Theory and Practice

Discussion in 'Fantasy / Horror' started by Gary Wassner, Jan 3, 2009.

  1. Gary Wassner

    Gary Wassner GemQuest

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    Can we fault someone for protecting their own family at the expense of another when the only certainty is that one or the other will die? If we are not faced with a choice, is it wrong to sit back and watch as injustices are committed? What are our responsibilities as human beings?

    I talk a lot about morality and ethical choice. I talk a lot about how, without God, there is no right an wrong. The theorhetical and the practical are infinitely far apart.

    Every time I see a movie or read a book, (Sophie's Choice, Schindler's List, Good, Defiance etc) that deals with what happened in Nazi Germany, all my babbling about the fact that good and evil are relative flies out the window.

    My heart bleeds, and I know that I couldn't live with myself if I sat back and watched innocents murdered next door to me. But should I risk my own family to help another's?

    Tough questions.

    I'm convinced that the only way anyone could have done anything to help the victims of Hilter's Germany was to escape the country and organize from abroad, where your loved ones wouldn't be threatened directly.

    Theory and practice.
     
  2. Davis Ashura

    Davis Ashura Would be writer? Sure.

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    Or, convince the Jews, homosexuals, Gypsies, and others incinerated by the Germans to all carry guns. Lots of guns and learn to use them properly. BTW, first.
     
  3. Aurian

    Aurian Dragon Lady

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    Why is there no right or wrong without God? Atheists know the difference between right and wrong too, and can be just as moral as the religious. Some people define right and wrong by their own code, by society, by what their religion tells them or by what they are taught. Belief in God is just one path to morality.

    At any rate, sometimes when injustices are happening, we are afraid. Afraid for ourselves, afraid for what might happen to loved ones, afraid for consequences. There is also wanting to stay out of it, and letting someone else deal with it. If you heard a woman screaming and crying for help, you would call the police right? Yet when one woman was screaming and crying, she was stabbed, got away, and killed - all the while dozens of people heard but not one called the police until after she was fatally stabbed. Nobody wanted to get involved and everyone assumed someone else would call.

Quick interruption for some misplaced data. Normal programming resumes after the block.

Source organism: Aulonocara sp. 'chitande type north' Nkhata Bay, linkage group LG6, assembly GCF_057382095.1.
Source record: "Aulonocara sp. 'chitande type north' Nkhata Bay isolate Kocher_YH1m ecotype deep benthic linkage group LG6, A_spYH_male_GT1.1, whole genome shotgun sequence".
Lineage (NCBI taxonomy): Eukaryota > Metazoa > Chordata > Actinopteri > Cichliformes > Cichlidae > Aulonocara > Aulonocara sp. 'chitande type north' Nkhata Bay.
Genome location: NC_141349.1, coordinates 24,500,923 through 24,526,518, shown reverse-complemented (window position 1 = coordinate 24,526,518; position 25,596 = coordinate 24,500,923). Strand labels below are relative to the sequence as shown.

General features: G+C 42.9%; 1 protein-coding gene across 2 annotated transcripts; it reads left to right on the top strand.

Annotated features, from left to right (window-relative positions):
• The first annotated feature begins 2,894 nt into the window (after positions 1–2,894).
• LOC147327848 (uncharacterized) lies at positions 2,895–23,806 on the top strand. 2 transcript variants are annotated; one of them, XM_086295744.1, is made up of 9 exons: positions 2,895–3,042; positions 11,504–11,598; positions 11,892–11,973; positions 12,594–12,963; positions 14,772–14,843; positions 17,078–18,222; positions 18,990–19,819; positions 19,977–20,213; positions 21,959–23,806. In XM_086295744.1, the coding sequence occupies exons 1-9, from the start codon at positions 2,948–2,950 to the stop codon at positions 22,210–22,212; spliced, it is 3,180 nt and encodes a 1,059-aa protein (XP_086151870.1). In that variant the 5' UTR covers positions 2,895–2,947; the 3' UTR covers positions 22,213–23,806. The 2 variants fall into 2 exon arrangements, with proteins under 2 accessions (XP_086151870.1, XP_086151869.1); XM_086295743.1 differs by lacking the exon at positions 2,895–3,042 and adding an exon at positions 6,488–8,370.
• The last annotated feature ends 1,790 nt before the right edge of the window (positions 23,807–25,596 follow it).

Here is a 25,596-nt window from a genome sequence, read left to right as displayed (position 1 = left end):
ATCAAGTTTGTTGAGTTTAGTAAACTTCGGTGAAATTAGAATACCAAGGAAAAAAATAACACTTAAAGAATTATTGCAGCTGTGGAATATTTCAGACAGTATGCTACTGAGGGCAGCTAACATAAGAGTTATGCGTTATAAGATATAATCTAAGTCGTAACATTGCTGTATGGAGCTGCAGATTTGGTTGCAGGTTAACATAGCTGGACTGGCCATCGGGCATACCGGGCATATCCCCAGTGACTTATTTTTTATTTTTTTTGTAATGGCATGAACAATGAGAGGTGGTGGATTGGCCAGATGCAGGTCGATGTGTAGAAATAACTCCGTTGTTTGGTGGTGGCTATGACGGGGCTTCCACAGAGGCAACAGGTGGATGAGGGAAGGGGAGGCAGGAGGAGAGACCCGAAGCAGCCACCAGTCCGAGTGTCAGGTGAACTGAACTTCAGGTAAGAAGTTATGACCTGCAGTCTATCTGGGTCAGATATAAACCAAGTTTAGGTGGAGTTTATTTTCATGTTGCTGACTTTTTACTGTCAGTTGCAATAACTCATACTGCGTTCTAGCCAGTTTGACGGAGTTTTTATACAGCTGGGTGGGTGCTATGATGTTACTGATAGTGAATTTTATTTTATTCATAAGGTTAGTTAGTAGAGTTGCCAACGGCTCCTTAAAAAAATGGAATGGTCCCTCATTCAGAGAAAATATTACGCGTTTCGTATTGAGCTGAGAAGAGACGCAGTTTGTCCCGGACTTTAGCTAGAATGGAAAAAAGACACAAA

What we think we would do and what we actually do are very different things.
     
  4. Gary Wassner

    Gary Wassner GemQuest

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    Aurian, you misunderstand me when I speak of right and wrong. What I'm referring to is ultimate right and wrong that's not relative or constructed or created. In other words, there's no definition of right that transcends the society and circumstances from which it arises.

    That's not the worst thing. It's not so awful. But God is supposed to be that definition, or at least to ground that definition, rendering it immutable.

    How do we define our personal right and wrong? When is it okay to allow injustice, assuming we are agreed (within our societal context) on our defintion of injustice? Or must we alter that definition in our consciences in order to turn our backs on it?
     
  5. Fung Koo

    Fung Koo >:|Angry Beaver|: <